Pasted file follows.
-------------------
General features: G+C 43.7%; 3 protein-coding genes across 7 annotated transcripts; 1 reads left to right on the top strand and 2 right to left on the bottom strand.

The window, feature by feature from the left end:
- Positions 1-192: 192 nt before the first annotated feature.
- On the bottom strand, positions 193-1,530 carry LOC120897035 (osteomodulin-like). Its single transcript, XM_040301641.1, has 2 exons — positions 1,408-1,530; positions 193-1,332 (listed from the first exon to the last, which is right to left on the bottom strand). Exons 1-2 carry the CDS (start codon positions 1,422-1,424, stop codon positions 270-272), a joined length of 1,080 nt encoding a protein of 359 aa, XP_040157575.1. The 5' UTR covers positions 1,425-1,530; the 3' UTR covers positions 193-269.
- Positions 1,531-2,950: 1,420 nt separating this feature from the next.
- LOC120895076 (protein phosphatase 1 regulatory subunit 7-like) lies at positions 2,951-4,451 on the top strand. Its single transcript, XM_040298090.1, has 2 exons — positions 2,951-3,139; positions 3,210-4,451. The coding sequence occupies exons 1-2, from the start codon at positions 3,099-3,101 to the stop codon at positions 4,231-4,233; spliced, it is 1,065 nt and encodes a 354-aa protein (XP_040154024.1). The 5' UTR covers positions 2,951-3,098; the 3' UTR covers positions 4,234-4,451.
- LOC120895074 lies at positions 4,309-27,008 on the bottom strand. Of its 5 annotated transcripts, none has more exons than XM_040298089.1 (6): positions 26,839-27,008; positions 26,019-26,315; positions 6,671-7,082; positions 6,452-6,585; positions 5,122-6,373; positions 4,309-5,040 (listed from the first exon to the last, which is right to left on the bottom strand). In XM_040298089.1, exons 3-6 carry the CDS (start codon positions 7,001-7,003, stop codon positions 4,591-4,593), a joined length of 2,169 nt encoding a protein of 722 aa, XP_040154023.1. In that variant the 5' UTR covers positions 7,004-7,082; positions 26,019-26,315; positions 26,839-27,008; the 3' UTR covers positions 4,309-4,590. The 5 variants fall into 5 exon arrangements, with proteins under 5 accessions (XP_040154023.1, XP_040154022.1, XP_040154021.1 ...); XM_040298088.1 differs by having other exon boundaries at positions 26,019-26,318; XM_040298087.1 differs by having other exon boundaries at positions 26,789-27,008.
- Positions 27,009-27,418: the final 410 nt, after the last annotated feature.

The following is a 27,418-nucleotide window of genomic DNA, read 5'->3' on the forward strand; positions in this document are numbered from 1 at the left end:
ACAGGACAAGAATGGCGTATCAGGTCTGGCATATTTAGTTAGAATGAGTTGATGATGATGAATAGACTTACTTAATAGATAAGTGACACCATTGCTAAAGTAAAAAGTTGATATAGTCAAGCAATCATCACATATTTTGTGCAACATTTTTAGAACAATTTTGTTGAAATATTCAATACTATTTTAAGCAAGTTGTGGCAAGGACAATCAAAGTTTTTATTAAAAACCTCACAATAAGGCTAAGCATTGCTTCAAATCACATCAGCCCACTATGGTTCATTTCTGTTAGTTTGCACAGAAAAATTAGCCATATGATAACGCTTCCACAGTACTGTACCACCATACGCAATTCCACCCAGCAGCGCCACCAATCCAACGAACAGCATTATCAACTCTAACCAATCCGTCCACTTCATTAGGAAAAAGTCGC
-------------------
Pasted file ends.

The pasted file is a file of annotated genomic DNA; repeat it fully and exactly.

General features: G+C 43.7%; 3 protein-coding genes across 7 annotated transcripts; 1 reads left to right on the top strand and 2 right to left on the bottom strand.

The window, feature by feature from the left end:
- Positions 1-192: 192 nt before the first annotated feature.
- On the bottom strand, positions 193-1,530 carry LOC120897035 (osteomodulin-like). Its single transcript, XM_040301641.1, has 2 exons — positions 1,408-1,530; positions 193-1,332 (listed from the first exon to the last, which is right to left on the bottom strand). Exons 1-2 carry the CDS (start codon positions 1,422-1,424, stop codon positions 270-272), a joined length of 1,080 nt encoding a protein of 359 aa, XP_040157575.1. The 5' UTR covers positions 1,425-1,530; the 3' UTR covers positions 193-269.
- Positions 1,531-2,950: 1,420 nt separating this feature from the next.
- LOC120895076 (protein phosphatase 1 regulatory subunit 7-like) lies at positions 2,951-4,451 on the top strand. Its single transcript, XM_040298090.1, has 2 exons — positions 2,951-3,139; positions 3,210-4,451. The coding sequence occupies exons 1-2, from the start codon at positions 3,099-3,101 to the stop codon at positions 4,231-4,233; spliced, it is 1,065 nt and encodes a 354-aa protein (XP_040154024.1). The 5' UTR covers positions 2,951-3,098; the 3' UTR covers positions 4,234-4,451.
- LOC120895074 lies at positions 4,309-27,008 on the bottom strand. Of its 5 annotated transcripts, none has more exons than XM_040298089.1 (6): positions 26,839-27,008; positions 26,019-26,315; positions 6,671-7,082; positions 6,452-6,585; positions 5,122-6,373; positions 4,309-5,040 (listed from the first exon to the last, which is right to left on the bottom strand). In XM_040298089.1, exons 3-6 carry the CDS (start codon positions 7,001-7,003, stop codon positions 4,591-4,593), a joined length of 2,169 nt encoding a protein of 722 aa, XP_040154023.1. In that variant the 5' UTR covers positions 7,004-7,082; positions 26,019-26,315; positions 26,839-27,008; the 3' UTR covers positions 4,309-4,590. The 5 variants fall into 5 exon arrangements, with proteins under 5 accessions (XP_040154023.1, XP_040154022.1, XP_040154021.1 ...); XM_040298088.1 differs by having other exon boundaries at positions 26,019-26,318; XM_040298087.1 differs by having other exon boundaries at positions 26,789-27,008.
- Positions 27,009-27,418: the final 410 nt, after the last annotated feature.

The following is a 27,418-nucleotide window of genomic DNA, read 5'->3' on the forward strand; positions in this document are numbered from 1 at the left end:
ACAGGACAAGAATGGCGTATCAGGTCTGGCATATTTAGTTAGAATGAGTTGATGATGATGAATAGACTTACTTAATAGATAAGTGACACCATTGCTAAAGTAAAAAGTTGATATAGTCAAGCAATCATCACATATTTTGTGCAACATTTTTAGAACAATTTTGTTGAAATATTCAATACTATTTTAAGCAAGTTGTGGCAAGGACAATCAAAGTTTTTATTAAAAACCTCACAATAAGGCTAAGCATTGCTTCAAATCACATCAGCCCACTATGGTTCATTTCTGTTAGTTTGCACAGAAAAATTAGCCATATGATAACGCTTCCACAGTACTGTACCACCATACGCAATTCCACCCAGCAGCGCCACCAATCCAACGAACAGCATTATCAACTCTAACCAATCCGTCCACTTCATTAGGAAAAAGTCGC